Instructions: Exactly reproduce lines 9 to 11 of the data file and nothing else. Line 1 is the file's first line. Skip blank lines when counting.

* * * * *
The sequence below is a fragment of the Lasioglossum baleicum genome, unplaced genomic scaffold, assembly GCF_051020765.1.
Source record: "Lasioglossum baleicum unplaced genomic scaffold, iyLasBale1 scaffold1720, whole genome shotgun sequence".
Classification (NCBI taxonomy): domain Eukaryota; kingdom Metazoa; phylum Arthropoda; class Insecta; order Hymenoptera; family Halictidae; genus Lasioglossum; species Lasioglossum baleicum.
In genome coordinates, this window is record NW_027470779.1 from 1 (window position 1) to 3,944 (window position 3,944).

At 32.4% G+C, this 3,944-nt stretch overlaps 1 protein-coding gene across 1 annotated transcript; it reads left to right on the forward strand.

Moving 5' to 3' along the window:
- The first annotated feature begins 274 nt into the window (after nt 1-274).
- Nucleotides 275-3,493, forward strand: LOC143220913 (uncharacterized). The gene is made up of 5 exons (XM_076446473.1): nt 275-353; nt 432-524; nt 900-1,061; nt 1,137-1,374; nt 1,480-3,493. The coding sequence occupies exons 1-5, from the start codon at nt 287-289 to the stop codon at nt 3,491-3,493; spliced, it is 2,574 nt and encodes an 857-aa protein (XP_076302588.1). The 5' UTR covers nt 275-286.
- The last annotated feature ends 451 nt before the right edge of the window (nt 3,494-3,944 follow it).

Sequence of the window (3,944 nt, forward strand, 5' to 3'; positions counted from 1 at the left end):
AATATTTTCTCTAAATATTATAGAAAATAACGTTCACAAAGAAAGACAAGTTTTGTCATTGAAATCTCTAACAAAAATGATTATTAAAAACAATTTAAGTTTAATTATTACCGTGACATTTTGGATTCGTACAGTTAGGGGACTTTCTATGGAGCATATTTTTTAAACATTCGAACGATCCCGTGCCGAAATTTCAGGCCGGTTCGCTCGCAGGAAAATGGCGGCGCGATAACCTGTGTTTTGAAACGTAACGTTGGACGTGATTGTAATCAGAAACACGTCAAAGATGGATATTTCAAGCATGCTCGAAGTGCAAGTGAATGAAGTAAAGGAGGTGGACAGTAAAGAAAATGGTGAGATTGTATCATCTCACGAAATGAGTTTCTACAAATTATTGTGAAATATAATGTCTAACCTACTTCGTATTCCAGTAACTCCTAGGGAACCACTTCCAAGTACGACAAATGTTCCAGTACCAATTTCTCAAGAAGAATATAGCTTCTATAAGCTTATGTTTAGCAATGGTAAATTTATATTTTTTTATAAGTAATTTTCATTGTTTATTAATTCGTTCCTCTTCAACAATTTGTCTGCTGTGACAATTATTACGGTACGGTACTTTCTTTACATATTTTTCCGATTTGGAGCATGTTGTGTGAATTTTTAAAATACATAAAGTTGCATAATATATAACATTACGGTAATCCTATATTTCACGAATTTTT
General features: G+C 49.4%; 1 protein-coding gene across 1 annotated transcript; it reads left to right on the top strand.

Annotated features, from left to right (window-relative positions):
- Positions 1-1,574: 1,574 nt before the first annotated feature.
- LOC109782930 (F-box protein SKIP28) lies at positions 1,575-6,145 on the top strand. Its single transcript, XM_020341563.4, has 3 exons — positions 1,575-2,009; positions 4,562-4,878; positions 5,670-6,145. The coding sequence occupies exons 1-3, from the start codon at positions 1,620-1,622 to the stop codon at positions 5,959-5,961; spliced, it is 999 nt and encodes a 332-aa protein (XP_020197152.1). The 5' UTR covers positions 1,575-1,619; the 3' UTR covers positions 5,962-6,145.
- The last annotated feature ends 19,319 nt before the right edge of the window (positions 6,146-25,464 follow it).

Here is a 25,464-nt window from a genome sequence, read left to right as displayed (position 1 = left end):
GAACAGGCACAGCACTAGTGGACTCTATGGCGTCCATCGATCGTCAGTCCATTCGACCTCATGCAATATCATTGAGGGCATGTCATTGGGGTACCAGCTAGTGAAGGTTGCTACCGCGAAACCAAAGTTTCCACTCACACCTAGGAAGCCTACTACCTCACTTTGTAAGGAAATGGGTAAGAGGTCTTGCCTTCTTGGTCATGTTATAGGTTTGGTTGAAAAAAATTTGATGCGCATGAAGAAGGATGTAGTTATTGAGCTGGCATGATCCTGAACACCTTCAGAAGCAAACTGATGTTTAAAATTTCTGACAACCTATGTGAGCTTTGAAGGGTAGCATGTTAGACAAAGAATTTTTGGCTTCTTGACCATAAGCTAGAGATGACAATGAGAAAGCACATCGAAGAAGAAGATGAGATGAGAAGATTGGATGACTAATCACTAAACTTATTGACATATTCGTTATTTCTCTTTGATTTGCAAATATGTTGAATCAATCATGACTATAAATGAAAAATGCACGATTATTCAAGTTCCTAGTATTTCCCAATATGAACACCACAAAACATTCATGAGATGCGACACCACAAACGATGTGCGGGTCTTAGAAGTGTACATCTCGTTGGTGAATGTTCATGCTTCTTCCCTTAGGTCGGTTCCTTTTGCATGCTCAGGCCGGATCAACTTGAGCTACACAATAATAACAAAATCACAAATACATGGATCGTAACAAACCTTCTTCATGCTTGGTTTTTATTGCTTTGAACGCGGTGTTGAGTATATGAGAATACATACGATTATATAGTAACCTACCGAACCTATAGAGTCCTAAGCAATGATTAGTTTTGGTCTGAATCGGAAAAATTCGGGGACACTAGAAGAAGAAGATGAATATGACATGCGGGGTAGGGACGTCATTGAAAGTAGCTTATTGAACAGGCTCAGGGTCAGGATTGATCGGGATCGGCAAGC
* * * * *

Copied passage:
- The last annotated feature ends 451 nt before the right edge of the window (nt 3,494-3,944 follow it).

Sequence of the window (3,944 nt, forward strand, 5' to 3'; positions counted from 1 at the left end):
AATATTTTCTCTAAATATTATAGAAAATAACGTTCACAAAGAAAGACAAGTTTTGTCATTGAAATCTCTAACAAAAATGATTATTAAAAACAATTTAAGTTTAATTATTACCGTGACATTTTGGATTCGTACAGTTAGGGGACTTTCTATGGAGCATATTTTTTAAACATTCGAACGATCCCGTGCCGAAATTTCAGGCCGGTTCGCTCGCAGGAAAATGGCGGCGCGATAACCTGTGTTTTGAAACGTAACGTTGGACGTGATTGTAATCAGAAACACGTCAAAGATGGATATTTCAAGCATGCTCGAAGTGCAAGTGAATGAAGTAAAGGAGGTGGACAGTAAAGAAAATGGTGAGATTGTATCATCTCACGAAATGAGTTTCTACAAATTATTGTGAAATATAATGTCTAACCTACTTCGTATTCCAGTAACTCCTAGGGAACCACTTCCAAGTACGACAAATGTTCCAGTACCAATTTCTCAAGAAGAATATAGCTTCTATAAGCTTATGTTTAGCAATGGTAAATTTATATTTTTTTATAAGTAATTTTCATTGTTTATTAATTCGTTCCTCTTCAACAATTTGTCTGCTGTGACAATTATTACGGTACGGTACTTTCTTTACATATTTTTCCGATTTGGAGCATGTTGTGTGAATTTTTAAAATACATAAAGTTGCATAATATATAACATTACGGTAATCCTATATTTCACGAATTTTT